Further, the sport of college football is contracting. That is the significance of the latest news about Texas and Oklahoma. The old model was a conference anchored by a few big brands, like Texas and Oklahoma. The league shared revenue and cooperated in scheduling and promotion. The anchor schools got to control the league for allowing the smaller programs to freeload off their brand a little. That model is collapsing as the big brands now seek to combine and exclude the smaller schools.
Like the computer business, college football is headed to a world in which a small number of big names control the market and work to exclude everyone else from the revenue stream. In the 1980’s there was a dozen computer makers with different takes on the home computer. Today there is basically one type of PC. The same happened with mobile phones. The unregulated technology market collapsed into an oligarchy, and we are seeing the same thing happen with college athletics.
Something similar happened with boxing in the 1980’s. It used to be that every large city had weekly boxing shows where up and coming fighters battled one another for recognition and the dream of a title shot. Television put boxing on every week as a normal part of its content. Friday night fights was a thing into the 1970’s, until the cable television explosion. Within short order, greed and corruption removed boxing from the public square and now it is barely an afterthought.
This will probably happen with college sports. There are now minor leagues popping up to pay high school basketball players rather than have them compete in amateur leagues or go to college. It will soon be like tennis, in which promising players turn pro once they hit puberty. Also, like tennis, the interest from the general public will decline. A few stars will make millions, but the rest will be used to maintain a system that was busted out by the usual suspects.
The point of all this is that markets are man-made things. They are not like mushrooms that spring up wherever man leaves nature alone. In order for a market to function, each transaction in the market must have a disinterested third party with the power to enforce both ends of the transaction. It must also have the power to prevent a monopoly of supply or demand. Like a sea wall, this governing authority prevents nature from taking its course and turning the market into an oligarchy.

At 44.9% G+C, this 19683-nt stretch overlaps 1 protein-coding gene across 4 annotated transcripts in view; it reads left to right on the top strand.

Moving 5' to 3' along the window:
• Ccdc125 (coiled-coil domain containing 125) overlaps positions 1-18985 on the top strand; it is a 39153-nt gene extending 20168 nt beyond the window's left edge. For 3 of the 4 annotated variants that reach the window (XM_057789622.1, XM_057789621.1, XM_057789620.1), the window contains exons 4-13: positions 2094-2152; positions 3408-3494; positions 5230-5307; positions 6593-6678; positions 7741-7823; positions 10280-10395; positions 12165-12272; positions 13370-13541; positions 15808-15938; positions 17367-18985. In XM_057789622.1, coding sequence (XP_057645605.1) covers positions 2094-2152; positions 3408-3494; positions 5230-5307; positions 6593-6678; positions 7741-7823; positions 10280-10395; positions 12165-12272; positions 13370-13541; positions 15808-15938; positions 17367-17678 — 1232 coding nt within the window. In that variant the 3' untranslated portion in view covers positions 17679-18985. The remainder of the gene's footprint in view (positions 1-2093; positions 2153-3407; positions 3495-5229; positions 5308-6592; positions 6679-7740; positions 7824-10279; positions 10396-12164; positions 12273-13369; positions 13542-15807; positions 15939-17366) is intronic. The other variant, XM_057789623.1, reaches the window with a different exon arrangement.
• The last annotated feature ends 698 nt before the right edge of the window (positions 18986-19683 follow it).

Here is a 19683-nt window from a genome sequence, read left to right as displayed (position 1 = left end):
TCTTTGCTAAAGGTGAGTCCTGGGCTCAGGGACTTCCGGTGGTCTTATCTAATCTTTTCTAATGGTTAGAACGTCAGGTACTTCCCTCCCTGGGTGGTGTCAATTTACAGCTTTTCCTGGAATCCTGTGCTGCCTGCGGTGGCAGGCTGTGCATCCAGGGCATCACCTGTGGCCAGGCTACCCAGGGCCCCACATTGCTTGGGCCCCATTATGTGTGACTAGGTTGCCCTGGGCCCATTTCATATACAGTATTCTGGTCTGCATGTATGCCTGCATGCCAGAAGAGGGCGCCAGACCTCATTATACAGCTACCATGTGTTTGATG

Boxing never had a governing body to impose order, so it collapsed into a chaos of greed and corruption. College athletics is going through the same process and will meet the same end. Without some entity to guard the interest of the whole, the participants will cannibalize one another until the system collapses. This is the nature of markets and it is why markets can only exist when a controlling authority tasked with preserving the market has the power to impose order on the market actors.
The crackdown by the oligarchs on dissidents has had the happy result of a proliferation of new ways to support your favorite creator. If you like my work and wish to kick in a few bucks, you can buy me a beer. You can sign up for a SubscribeStar subscription and get some extra content. You can donate via PayPal. My crypto addresses are here for those who prefer that option. You can send gold bars to: Z Media LLC P.O. Box 432 Cockeysville, MD 21030-0432. Thank you for your support!
Promotions: We have a new addition to the list. Havamal Soap Works is the maker of natural, handmade soap and bath products. If you are looking to reduce the volume of man-made chemicals in your life, all-natural personal products are a good start. If you use this link you get 15% off of your purchase.
The good folks at Alaska Chaga are offering a ten percent discount to readers of this site. You just click on the this link and they take care of the rest. About a year ago they sent me some of their stuff. Up until that point, I had never heard of chaga, but I gave a try and it is very good. It is a tea, but it has a mild flavor. It’s autumn here in Lagos, so it is my daily beverage now.
Minter & Richter Designs makes high-quality, hand-made by one guy in Boston, titanium wedding rings for men and women and they are now offering readers a fifteen percent discount on purchases if you use this link. If you are headed to Boston, they are also offering my readers 20% off their 5-star rated Airbnb. Just email them directly to book at firstname.lastname@example.org.